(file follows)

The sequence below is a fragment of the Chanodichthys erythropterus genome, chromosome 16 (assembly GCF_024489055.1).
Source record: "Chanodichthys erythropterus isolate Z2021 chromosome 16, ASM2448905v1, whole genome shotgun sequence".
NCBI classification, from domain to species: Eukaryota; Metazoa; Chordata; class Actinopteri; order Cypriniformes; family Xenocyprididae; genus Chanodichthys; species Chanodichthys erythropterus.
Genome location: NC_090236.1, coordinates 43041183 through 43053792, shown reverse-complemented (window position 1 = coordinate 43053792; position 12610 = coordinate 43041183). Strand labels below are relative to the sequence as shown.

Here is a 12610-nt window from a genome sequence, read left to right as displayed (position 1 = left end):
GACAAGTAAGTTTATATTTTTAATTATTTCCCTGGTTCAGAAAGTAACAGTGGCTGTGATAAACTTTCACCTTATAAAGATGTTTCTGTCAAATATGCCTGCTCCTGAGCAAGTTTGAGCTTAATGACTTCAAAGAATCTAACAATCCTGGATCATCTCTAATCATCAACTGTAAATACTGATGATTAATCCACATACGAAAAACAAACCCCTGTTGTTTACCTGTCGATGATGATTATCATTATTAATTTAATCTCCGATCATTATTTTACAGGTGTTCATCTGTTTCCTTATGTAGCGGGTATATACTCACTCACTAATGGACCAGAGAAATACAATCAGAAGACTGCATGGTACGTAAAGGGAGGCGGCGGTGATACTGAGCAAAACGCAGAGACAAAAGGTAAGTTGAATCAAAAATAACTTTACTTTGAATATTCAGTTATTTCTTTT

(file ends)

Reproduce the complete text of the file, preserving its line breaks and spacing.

The sequence below is a fragment of the Chanodichthys erythropterus genome, chromosome 16 (assembly GCF_024489055.1).
Source record: "Chanodichthys erythropterus isolate Z2021 chromosome 16, ASM2448905v1, whole genome shotgun sequence".
NCBI classification, from domain to species: Eukaryota; Metazoa; Chordata; class Actinopteri; order Cypriniformes; family Xenocyprididae; genus Chanodichthys; species Chanodichthys erythropterus.
Genome location: NC_090236.1, coordinates 43041183 through 43053792, shown reverse-complemented (window position 1 = coordinate 43053792; position 12610 = coordinate 43041183). Strand labels below are relative to the sequence as shown.

Here is a 12610-nt window from a genome sequence, read left to right as displayed (position 1 = left end):
GACAAGTAAGTTTATATTTTTAATTATTTCCCTGGTTCAGAAAGTAACAGTGGCTGTGATAAACTTTCACCTTATAAAGATGTTTCTGTCAAATATGCCTGCTCCTGAGCAAGTTTGAGCTTAATGACTTCAAAGAATCTAACAATCCTGGATCATCTCTAATCATCAACTGTAAATACTGATGATTAATCCACATACGAAAAACAAACCCCTGTTGTTTACCTGTCGATGATGATTATCATTATTAATTTAATCTCCGATCATTATTTTACAGGTGTTCATCTGTTTCCTTATGTAGCGGGTATATACTCACTCACTAATGGACCAGAGAAATACAATCAGAAGACTGCATGGTACGTAAAGGGAGGCGGCGGTGATACTGAGCAAAACGCAGAGACAAAAGGTAAGTTGAATCAAAAATAACTTTACTTTGAATATTCAGTTATTTCTTTT